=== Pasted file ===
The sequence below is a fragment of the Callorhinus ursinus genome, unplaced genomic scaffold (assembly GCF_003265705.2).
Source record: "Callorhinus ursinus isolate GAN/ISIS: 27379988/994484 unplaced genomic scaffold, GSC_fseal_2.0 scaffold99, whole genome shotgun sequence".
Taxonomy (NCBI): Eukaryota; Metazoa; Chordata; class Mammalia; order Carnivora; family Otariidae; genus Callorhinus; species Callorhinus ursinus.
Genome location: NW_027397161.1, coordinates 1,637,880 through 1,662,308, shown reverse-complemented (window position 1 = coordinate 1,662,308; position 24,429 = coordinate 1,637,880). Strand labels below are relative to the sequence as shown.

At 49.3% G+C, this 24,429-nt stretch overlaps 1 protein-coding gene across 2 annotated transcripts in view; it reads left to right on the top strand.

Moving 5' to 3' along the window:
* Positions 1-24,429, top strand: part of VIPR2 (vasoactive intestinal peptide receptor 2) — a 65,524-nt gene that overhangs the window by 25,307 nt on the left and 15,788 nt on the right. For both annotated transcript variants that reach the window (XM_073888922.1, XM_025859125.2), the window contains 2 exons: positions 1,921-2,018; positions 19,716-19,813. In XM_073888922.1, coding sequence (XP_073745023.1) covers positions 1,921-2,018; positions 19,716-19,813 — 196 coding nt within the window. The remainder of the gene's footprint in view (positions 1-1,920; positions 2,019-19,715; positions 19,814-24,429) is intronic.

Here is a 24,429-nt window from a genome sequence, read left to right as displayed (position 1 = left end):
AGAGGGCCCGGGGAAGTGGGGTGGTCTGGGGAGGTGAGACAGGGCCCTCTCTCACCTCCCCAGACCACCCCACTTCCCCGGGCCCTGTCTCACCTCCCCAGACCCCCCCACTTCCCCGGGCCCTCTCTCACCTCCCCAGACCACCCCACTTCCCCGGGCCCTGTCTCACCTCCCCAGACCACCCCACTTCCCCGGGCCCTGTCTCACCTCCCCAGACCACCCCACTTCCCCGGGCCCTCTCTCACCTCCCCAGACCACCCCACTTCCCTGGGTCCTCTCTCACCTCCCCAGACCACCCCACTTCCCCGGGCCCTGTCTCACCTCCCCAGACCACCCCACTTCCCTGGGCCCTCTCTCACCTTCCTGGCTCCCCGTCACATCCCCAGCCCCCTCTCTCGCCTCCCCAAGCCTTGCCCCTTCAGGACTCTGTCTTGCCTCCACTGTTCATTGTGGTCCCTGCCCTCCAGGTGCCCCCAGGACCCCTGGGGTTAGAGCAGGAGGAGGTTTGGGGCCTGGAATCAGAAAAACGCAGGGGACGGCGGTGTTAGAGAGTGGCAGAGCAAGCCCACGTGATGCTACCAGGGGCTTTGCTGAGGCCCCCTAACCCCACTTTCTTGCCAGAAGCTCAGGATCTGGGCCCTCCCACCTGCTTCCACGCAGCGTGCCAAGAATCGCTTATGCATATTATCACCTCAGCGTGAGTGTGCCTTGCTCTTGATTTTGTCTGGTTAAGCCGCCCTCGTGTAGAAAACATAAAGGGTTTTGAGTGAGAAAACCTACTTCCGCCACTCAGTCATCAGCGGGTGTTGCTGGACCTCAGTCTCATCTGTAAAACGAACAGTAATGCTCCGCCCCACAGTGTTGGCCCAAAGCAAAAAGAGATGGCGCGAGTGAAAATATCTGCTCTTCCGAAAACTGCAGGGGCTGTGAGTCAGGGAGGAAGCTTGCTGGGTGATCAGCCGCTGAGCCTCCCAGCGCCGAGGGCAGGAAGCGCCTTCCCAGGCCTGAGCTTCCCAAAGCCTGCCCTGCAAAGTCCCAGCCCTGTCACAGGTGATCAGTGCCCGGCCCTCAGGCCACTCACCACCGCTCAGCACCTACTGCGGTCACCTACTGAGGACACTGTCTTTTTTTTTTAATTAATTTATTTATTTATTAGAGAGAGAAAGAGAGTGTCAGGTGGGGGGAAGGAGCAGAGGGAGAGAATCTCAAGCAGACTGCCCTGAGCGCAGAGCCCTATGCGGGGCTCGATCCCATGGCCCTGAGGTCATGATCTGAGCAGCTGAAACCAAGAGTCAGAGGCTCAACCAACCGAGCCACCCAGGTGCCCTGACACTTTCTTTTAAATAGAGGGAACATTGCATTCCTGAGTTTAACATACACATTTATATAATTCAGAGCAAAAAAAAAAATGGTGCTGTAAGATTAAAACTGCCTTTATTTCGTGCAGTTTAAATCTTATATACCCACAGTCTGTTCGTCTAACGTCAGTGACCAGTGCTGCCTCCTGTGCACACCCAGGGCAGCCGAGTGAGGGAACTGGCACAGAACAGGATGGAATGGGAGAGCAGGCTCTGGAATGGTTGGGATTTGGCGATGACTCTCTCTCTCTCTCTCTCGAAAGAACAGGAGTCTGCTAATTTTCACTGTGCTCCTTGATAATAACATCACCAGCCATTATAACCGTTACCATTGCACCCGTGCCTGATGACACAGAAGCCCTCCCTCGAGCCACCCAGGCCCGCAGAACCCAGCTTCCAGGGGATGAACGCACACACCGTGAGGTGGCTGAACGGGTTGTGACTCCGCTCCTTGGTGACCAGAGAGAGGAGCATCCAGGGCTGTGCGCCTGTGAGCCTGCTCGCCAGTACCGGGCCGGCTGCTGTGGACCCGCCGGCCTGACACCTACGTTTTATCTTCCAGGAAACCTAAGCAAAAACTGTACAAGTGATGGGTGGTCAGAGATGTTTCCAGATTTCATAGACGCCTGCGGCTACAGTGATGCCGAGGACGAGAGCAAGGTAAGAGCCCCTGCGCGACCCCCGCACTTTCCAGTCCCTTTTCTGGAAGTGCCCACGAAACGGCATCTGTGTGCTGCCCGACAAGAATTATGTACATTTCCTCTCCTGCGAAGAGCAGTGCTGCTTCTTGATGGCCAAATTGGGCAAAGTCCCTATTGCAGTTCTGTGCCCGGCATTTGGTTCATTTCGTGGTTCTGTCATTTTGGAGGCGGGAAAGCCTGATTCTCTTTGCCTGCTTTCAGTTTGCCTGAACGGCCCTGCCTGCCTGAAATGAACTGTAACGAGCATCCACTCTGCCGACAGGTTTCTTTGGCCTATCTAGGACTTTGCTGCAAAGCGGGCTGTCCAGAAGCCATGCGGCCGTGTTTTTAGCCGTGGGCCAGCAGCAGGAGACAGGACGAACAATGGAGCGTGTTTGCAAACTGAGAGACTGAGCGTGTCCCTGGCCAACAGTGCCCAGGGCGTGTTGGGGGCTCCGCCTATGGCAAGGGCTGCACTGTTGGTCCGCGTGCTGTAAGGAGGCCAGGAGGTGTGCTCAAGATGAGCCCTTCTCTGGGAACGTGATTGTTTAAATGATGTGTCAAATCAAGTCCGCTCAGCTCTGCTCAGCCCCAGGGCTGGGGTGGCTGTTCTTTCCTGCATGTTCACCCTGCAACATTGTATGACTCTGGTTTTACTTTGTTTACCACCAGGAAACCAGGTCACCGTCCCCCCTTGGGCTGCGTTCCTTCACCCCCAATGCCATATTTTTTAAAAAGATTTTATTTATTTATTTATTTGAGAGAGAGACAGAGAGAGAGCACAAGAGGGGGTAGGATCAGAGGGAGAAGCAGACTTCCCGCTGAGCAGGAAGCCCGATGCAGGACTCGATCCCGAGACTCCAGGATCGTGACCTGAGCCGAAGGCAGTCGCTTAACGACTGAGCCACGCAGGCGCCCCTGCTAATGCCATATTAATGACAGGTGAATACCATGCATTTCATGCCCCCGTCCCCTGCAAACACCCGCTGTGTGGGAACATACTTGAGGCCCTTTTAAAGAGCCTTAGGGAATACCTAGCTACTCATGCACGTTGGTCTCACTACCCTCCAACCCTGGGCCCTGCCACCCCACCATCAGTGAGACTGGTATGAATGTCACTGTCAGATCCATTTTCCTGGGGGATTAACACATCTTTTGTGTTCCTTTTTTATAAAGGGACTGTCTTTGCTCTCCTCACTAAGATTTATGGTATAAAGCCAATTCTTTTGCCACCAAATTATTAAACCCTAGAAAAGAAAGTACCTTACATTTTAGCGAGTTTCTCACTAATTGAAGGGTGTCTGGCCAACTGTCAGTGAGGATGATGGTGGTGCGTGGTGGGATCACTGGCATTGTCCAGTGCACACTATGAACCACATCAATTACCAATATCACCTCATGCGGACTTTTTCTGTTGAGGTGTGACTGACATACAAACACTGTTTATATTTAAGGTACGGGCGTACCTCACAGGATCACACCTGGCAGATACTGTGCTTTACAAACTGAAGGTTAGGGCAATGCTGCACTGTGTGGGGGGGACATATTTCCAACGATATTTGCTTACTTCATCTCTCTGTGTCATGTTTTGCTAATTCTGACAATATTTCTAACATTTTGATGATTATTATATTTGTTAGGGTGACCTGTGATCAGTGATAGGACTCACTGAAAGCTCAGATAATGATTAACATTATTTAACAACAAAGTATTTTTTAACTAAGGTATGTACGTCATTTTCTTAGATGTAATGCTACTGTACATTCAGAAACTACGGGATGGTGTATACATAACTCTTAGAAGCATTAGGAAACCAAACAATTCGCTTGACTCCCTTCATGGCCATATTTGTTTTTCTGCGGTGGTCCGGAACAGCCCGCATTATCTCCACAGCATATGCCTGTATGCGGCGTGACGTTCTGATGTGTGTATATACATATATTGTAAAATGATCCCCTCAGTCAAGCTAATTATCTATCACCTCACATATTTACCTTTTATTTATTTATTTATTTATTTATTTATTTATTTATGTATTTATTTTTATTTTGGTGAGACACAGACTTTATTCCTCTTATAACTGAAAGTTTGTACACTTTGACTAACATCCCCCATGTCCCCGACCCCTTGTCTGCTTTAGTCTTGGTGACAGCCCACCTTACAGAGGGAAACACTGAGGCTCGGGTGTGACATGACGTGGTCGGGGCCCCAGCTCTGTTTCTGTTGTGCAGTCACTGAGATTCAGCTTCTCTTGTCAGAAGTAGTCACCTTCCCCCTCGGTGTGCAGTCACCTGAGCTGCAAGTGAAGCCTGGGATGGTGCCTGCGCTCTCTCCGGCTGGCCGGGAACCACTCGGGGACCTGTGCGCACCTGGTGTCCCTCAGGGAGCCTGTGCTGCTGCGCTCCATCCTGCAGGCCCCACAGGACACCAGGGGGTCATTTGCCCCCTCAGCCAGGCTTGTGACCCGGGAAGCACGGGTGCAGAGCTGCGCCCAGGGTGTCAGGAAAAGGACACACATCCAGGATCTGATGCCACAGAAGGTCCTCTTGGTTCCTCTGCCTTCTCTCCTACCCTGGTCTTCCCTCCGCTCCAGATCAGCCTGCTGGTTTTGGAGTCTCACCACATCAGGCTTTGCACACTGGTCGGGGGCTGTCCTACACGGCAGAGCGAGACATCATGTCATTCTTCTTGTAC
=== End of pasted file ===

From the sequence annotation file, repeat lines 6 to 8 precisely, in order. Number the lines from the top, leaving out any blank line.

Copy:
Moving 5' to 3' along the window:
* Positions 1-24,429, top strand: part of VIPR2 (vasoactive intestinal peptide receptor 2) — a 65,524-nt gene that overhangs the window by 25,307 nt on the left and 15,788 nt on the right. For both annotated transcript variants that reach the window (XM_073888922.1, XM_025859125.2), the window contains 2 exons: positions 1,921-2,018; positions 19,716-19,813. In XM_073888922.1, coding sequence (XP_073745023.1) covers positions 1,921-2,018; positions 19,716-19,813 — 196 coding nt within the window. The remainder of the gene's footprint in view (positions 1-1,920; positions 2,019-19,715; positions 19,814-24,429) is intronic.

Here is a 24,429-nt window from a genome sequence, read left to right as displayed (position 1 = left end):